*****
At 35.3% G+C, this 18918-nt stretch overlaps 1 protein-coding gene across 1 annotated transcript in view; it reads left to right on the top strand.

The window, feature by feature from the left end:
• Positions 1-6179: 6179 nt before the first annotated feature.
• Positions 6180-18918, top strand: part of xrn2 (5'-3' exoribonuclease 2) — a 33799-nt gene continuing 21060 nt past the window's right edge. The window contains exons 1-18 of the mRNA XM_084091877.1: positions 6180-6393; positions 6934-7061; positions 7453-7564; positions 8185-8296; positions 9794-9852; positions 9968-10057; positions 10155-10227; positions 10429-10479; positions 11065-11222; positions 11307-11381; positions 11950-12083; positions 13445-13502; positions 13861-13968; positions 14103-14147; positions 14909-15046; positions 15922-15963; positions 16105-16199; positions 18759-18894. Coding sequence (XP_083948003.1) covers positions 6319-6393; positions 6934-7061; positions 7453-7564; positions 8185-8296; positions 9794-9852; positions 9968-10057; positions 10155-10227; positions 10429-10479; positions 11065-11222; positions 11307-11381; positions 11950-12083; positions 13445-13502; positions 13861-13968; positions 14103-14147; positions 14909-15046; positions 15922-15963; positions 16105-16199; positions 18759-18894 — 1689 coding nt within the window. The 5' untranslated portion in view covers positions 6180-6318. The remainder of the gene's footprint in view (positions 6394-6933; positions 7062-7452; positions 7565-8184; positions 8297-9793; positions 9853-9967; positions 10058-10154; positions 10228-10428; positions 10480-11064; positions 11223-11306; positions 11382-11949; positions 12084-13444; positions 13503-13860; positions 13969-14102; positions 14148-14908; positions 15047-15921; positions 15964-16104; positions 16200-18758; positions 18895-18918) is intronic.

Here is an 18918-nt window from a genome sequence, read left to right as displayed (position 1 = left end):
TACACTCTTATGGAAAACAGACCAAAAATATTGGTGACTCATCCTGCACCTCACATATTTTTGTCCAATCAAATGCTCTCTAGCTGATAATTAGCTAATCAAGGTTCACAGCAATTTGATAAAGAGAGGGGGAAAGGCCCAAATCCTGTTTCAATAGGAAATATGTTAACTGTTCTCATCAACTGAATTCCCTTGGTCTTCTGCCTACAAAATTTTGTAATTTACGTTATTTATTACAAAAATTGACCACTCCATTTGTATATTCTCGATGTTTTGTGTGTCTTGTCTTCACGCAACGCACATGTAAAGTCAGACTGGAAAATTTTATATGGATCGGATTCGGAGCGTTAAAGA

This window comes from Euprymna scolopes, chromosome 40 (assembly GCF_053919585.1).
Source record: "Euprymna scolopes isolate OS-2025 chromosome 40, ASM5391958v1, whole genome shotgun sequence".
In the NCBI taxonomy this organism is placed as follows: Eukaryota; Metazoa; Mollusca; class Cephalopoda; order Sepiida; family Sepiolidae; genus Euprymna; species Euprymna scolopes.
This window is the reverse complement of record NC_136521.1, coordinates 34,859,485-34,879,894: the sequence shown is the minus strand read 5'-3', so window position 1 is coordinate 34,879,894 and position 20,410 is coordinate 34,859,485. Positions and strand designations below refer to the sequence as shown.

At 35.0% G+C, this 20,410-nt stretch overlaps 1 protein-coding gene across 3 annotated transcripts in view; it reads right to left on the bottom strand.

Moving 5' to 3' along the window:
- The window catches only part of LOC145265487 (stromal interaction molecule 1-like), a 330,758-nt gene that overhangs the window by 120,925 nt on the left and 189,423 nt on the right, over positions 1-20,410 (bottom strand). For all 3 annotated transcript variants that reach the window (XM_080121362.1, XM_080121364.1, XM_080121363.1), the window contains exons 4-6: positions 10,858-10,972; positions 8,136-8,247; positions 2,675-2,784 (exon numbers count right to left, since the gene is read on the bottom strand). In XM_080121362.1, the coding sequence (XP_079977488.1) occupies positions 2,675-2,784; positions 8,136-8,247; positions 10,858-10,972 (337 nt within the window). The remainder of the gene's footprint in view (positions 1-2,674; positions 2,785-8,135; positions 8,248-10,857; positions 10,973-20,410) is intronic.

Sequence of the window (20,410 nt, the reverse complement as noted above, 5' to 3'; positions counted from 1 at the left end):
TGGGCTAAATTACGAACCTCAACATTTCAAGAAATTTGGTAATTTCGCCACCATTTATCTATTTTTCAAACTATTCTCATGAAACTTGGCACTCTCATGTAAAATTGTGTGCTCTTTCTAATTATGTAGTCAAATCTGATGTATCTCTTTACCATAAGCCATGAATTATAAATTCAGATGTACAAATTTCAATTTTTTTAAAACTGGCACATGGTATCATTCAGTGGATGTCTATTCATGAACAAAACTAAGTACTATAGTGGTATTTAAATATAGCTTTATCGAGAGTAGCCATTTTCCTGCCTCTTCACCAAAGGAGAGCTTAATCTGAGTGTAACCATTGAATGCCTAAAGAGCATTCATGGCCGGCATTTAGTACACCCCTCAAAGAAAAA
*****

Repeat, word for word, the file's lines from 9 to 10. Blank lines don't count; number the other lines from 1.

In the NCBI taxonomy this organism is placed as follows: Eukaryota; Metazoa; Mollusca; class Cephalopoda; order Sepiida; family Sepiolidae; genus Euprymna; species Euprymna scolopes.
This window is the reverse complement of record NC_136521.1, coordinates 34,859,485-34,879,894: the sequence shown is the minus strand read 5'-3', so window position 1 is coordinate 34,879,894 and position 20,410 is coordinate 34,859,485. Positions and strand designations below refer to the sequence as shown.